In 1854, Commodore Matthew Perry of the United States Navy forced the opening of Japan to the West with the Convention of Kanagawa. The Boshin War of 1867 to 1868 led to the resignation of the shogunate, and the Meiji Restoration established a government centered around the emperor.
Japan adopted numerous Western institutions during the Meiji period, including a modern government, legal system, and military. These reforms helped transform the Empire of Japan into a world power, defeating China in the First Sino-Japanese War (1894-1895) and Russia in the Russo-Japanese War (1904-1905). By 1910, Japan controlled Korea, Taiwan, and the southern half of Sakhalin.
The Empire of Japan encompassed most of East and Southeast Asia at its height, in 1942The early 20th century saw a brief period of “Taisho democracy” overshadowed by the rise of Japanese expansionism. World War I enabled Japan, which fought on the side of the victorious Allies, to expand its influence in Asia, and its territorial holdings in the Pacific. In 1936, however, Japan signed the Anti-Comintern Pact, joining with Germany and Italy to form the Axis alliance. During this period, Japan invaded China, occupying Manchuria in 1931, and continued its expansion into China proper in 1937, starting the Second Sino-Japanese War, which lasted until the end of World War II. In 1941, after US President Franklin D. Roosevelt demanded that Japan withdraw its forces from China, Japan attacked the United States naval base in Pearl Harbor as well as British and Dutch colonies in Southeast Asia, bringing itself and the United States into the war.
After a long campaign in the Pacific Ocean, Japan lost its initial territorial gains, and American forces moved close enough to begin strategic bombing of Tokyo, Osaka, and other major cities, as well as the atomic bombings of Hiroshima and Nagasaki. The Japanese eventually agreed to an unconditional surrender to the Allies on August 15, 1945 (V-J Day). The Tokyo War Crimes Tribunal was convened on May 3, 1946 to prosecute Japanese war crimes, including atrocities like the Nanking Massacre. Emperor Hirohito, however, was given immunity and retained his title.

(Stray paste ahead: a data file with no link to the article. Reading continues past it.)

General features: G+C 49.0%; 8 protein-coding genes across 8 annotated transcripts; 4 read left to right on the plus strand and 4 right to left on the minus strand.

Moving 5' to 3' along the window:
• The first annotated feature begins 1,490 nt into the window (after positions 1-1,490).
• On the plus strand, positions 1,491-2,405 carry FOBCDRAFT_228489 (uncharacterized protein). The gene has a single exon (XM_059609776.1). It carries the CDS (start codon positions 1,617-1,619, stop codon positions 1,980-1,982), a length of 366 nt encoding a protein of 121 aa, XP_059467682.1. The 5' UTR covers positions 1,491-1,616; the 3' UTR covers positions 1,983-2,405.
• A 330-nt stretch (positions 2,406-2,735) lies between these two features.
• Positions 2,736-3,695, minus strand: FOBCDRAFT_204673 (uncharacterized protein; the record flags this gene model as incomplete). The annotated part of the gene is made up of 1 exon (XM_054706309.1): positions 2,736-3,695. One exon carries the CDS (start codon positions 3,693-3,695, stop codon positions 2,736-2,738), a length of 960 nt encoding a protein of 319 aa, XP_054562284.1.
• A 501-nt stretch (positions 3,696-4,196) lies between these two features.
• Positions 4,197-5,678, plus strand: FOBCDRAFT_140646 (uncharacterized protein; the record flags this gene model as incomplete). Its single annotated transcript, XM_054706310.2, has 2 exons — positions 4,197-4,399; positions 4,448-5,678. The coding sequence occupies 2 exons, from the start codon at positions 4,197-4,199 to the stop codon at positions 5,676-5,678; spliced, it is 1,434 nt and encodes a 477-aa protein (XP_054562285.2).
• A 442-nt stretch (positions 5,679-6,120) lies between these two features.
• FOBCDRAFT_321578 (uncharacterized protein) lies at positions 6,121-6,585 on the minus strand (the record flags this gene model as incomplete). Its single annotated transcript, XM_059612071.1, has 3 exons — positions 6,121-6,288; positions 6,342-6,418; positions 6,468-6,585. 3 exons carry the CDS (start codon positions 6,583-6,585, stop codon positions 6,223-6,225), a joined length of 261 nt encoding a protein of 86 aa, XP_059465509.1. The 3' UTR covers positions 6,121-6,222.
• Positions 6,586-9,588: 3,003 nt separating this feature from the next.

The war cost millions of lives in Japan and other countries, especially in East Asia, and left much of the country’s industries and infrastructure destroyed. Official American occupation lasted until 1952, although U.S. forces still retain important bases in Japan, especially in Okinawa. In 1947, Japan adopted a new pacifist constitution, seeking international cooperation and emphasizing human rights and democratic practices.
After the occupation, under a program of aggressive industrial development and U.S. assistance, Japan achieved spectacular growth to become one of the largest economies in the world. Despite a major stock market crash in 1990, from which the country is recovering gradually, Japan remains a global economic power today and is now bidding for a permanent seat on the United Nations Security Council.